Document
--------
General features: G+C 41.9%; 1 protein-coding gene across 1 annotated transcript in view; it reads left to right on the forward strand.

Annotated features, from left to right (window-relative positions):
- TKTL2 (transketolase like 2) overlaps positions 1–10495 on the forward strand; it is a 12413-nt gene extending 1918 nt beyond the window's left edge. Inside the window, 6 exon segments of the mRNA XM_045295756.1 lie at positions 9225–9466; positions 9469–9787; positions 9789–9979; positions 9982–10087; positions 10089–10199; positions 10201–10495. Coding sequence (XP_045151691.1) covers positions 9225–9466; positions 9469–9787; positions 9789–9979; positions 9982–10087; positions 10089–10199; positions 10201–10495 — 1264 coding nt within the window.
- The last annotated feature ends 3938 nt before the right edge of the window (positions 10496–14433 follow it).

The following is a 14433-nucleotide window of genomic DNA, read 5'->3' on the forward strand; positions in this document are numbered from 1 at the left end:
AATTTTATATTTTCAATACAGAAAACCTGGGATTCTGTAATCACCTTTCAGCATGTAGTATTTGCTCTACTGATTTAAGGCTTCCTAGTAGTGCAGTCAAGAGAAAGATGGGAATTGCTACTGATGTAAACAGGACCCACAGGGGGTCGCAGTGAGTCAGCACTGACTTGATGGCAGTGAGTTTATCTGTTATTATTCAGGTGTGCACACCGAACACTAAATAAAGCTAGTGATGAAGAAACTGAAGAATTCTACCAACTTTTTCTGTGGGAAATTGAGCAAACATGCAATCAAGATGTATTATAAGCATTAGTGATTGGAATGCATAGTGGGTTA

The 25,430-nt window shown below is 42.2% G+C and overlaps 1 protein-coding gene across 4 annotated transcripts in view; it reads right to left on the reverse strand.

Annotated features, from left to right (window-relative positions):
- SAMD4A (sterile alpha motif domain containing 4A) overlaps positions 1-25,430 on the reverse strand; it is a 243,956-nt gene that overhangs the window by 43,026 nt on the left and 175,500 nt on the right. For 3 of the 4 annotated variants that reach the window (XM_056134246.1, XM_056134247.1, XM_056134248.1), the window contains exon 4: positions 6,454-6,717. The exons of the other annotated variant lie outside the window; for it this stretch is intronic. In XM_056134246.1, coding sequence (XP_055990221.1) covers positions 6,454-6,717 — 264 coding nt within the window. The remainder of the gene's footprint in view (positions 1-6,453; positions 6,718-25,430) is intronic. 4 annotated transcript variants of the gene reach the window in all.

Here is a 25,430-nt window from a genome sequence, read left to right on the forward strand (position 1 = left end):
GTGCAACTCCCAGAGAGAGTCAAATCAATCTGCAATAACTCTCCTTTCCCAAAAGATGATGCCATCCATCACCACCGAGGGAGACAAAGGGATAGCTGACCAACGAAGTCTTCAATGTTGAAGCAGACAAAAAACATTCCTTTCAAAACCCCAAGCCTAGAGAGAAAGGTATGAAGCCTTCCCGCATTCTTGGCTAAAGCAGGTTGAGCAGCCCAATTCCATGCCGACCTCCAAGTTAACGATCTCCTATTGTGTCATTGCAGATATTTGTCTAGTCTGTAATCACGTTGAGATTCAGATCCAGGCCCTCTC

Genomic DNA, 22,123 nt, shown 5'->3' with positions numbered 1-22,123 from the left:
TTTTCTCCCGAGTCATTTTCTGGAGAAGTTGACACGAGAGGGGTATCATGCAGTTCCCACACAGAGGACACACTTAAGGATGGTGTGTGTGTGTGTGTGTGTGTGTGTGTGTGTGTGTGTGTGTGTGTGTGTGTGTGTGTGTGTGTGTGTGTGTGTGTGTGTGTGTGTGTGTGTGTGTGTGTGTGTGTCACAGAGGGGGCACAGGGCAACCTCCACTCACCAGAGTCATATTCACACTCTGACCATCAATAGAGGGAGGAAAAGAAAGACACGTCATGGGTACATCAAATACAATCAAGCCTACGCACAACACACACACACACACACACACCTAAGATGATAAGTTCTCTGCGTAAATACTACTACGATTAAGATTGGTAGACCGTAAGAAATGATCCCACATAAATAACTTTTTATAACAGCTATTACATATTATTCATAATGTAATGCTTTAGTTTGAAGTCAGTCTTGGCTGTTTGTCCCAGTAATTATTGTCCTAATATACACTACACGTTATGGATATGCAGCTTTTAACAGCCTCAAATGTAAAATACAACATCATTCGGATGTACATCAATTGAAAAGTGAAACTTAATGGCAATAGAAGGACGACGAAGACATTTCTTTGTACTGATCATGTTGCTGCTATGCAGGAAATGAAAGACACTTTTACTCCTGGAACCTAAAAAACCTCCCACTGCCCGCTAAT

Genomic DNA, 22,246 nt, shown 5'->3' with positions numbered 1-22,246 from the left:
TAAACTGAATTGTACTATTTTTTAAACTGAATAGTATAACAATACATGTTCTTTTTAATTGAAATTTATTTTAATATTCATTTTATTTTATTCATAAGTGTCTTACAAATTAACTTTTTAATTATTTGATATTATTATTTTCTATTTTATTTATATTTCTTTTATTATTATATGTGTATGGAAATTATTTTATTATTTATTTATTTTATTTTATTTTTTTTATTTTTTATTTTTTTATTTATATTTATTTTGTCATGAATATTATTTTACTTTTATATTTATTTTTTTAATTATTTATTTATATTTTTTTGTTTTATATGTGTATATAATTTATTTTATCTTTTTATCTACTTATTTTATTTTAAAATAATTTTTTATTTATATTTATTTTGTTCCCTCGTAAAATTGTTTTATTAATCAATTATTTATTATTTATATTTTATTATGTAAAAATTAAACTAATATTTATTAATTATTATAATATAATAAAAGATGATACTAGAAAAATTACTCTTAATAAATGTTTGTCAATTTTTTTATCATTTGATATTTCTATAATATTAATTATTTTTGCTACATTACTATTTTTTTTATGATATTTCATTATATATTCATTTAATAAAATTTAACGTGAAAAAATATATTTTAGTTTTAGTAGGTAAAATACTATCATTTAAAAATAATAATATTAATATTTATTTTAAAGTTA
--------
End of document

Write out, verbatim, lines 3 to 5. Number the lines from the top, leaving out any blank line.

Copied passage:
- TKTL2 (transketolase like 2) overlaps positions 1–10495 on the forward strand; it is a 12413-nt gene extending 1918 nt beyond the window's left edge. Inside the window, 6 exon segments of the mRNA XM_045295756.1 lie at positions 9225–9466; positions 9469–9787; positions 9789–9979; positions 9982–10087; positions 10089–10199; positions 10201–10495. Coding sequence (XP_045151691.1) covers positions 9225–9466; positions 9469–9787; positions 9789–9979; positions 9982–10087; positions 10089–10199; positions 10201–10495 — 1264 coding nt within the window.
- The last annotated feature ends 3938 nt before the right edge of the window (positions 10496–14433 follow it).

The following is a 14433-nucleotide window of genomic DNA, read 5'->3' on the forward strand; positions in this document are numbered from 1 at the left end: